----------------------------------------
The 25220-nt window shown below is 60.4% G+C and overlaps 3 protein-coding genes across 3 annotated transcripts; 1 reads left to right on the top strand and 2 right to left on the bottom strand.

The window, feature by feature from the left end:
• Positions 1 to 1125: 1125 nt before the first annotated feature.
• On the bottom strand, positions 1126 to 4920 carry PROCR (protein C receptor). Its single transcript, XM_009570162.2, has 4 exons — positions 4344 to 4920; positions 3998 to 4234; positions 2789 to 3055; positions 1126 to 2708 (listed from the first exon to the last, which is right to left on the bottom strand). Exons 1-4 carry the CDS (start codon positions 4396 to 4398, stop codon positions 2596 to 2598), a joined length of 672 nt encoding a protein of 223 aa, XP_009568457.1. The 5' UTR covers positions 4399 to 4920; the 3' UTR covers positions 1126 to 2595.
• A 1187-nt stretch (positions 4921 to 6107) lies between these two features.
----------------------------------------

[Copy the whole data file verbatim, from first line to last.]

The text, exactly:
The 25220-nt window shown below is 60.4% G+C and overlaps 3 protein-coding genes across 3 annotated transcripts; 1 reads left to right on the top strand and 2 right to left on the bottom strand.

The window, feature by feature from the left end:
• Positions 1 to 1125: 1125 nt before the first annotated feature.
• On the bottom strand, positions 1126 to 4920 carry PROCR (protein C receptor). Its single transcript, XM_009570162.2, has 4 exons — positions 4344 to 4920; positions 3998 to 4234; positions 2789 to 3055; positions 1126 to 2708 (listed from the first exon to the last, which is right to left on the bottom strand). Exons 1-4 carry the CDS (start codon positions 4396 to 4398, stop codon positions 2596 to 2598), a joined length of 672 nt encoding a protein of 223 aa, XP_009568457.1. The 5' UTR covers positions 4399 to 4920; the 3' UTR covers positions 1126 to 2595.
• A 1187-nt stretch (positions 4921 to 6107) lies between these two features.